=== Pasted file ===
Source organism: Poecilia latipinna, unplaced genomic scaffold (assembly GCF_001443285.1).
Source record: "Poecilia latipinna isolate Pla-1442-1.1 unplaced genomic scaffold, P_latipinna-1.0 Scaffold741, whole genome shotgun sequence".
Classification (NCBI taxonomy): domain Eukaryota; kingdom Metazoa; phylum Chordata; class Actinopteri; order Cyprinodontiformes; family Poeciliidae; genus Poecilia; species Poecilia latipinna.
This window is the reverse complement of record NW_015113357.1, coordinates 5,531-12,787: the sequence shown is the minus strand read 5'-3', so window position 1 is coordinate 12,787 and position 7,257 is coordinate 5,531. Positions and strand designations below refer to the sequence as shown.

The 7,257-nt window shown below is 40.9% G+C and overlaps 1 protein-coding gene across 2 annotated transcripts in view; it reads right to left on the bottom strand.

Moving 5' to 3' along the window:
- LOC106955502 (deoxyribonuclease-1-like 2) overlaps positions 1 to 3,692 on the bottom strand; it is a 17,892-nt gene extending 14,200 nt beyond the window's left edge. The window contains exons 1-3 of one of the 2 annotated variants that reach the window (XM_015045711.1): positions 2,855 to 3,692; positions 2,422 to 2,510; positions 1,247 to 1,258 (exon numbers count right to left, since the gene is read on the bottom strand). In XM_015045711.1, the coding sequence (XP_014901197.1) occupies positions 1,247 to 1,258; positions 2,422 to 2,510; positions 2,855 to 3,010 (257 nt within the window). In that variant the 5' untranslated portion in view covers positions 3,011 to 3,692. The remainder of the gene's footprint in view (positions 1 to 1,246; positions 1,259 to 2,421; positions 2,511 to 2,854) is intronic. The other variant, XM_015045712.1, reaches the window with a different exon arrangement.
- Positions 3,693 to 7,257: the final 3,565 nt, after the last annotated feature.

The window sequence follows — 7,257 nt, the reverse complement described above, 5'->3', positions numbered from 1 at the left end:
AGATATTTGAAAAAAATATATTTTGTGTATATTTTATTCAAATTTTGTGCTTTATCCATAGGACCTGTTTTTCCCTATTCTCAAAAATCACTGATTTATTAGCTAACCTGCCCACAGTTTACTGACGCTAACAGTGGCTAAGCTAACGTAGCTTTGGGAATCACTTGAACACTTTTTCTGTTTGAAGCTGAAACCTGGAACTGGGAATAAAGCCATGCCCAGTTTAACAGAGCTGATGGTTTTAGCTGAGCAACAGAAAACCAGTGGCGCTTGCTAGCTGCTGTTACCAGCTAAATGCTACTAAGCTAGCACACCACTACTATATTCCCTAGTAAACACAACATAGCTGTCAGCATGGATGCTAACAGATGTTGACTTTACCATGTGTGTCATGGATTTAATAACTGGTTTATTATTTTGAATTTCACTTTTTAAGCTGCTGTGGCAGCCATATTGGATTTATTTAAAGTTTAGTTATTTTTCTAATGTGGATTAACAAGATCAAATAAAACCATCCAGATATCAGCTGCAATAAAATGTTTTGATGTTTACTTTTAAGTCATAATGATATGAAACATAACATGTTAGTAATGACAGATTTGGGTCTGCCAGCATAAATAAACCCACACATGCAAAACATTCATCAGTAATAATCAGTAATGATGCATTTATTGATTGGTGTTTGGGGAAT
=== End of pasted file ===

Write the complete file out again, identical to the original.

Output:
Source organism: Poecilia latipinna, unplaced genomic scaffold (assembly GCF_001443285.1).
Source record: "Poecilia latipinna isolate Pla-1442-1.1 unplaced genomic scaffold, P_latipinna-1.0 Scaffold741, whole genome shotgun sequence".
Classification (NCBI taxonomy): domain Eukaryota; kingdom Metazoa; phylum Chordata; class Actinopteri; order Cyprinodontiformes; family Poeciliidae; genus Poecilia; species Poecilia latipinna.
This window is the reverse complement of record NW_015113357.1, coordinates 5,531-12,787: the sequence shown is the minus strand read 5'-3', so window position 1 is coordinate 12,787 and position 7,257 is coordinate 5,531. Positions and strand designations below refer to the sequence as shown.

The 7,257-nt window shown below is 40.9% G+C and overlaps 1 protein-coding gene across 2 annotated transcripts in view; it reads right to left on the bottom strand.

Moving 5' to 3' along the window:
- LOC106955502 (deoxyribonuclease-1-like 2) overlaps positions 1 to 3,692 on the bottom strand; it is a 17,892-nt gene extending 14,200 nt beyond the window's left edge. The window contains exons 1-3 of one of the 2 annotated variants that reach the window (XM_015045711.1): positions 2,855 to 3,692; positions 2,422 to 2,510; positions 1,247 to 1,258 (exon numbers count right to left, since the gene is read on the bottom strand). In XM_015045711.1, the coding sequence (XP_014901197.1) occupies positions 1,247 to 1,258; positions 2,422 to 2,510; positions 2,855 to 3,010 (257 nt within the window). In that variant the 5' untranslated portion in view covers positions 3,011 to 3,692. The remainder of the gene's footprint in view (positions 1 to 1,246; positions 1,259 to 2,421; positions 2,511 to 2,854) is intronic. The other variant, XM_015045712.1, reaches the window with a different exon arrangement.
- Positions 3,693 to 7,257: the final 3,565 nt, after the last annotated feature.

The window sequence follows — 7,257 nt, the reverse complement described above, 5'->3', positions numbered from 1 at the left end:
AGATATTTGAAAAAAATATATTTTGTGTATATTTTATTCAAATTTTGTGCTTTATCCATAGGACCTGTTTTTCCCTATTCTCAAAAATCACTGATTTATTAGCTAACCTGCCCACAGTTTACTGACGCTAACAGTGGCTAAGCTAACGTAGCTTTGGGAATCACTTGAACACTTTTTCTGTTTGAAGCTGAAACCTGGAACTGGGAATAAAGCCATGCCCAGTTTAACAGAGCTGATGGTTTTAGCTGAGCAACAGAAAACCAGTGGCGCTTGCTAGCTGCTGTTACCAGCTAAATGCTACTAAGCTAGCACACCACTACTATATTCCCTAGTAAACACAACATAGCTGTCAGCATGGATGCTAACAGATGTTGACTTTACCATGTGTGTCATGGATTTAATAACTGGTTTATTATTTTGAATTTCACTTTTTAAGCTGCTGTGGCAGCCATATTGGATTTATTTAAAGTTTAGTTATTTTTCTAATGTGGATTAACAAGATCAAATAAAACCATCCAGATATCAGCTGCAATAAAATGTTTTGATGTTTACTTTTAAGTCATAATGATATGAAACATAACATGTTAGTAATGACAGATTTGGGTCTGCCAGCATAAATAAACCCACACATGCAAAACATTCATCAGTAATAATCAGTAATGATGCATTTATTGATTGGTGTTTGGGGAAT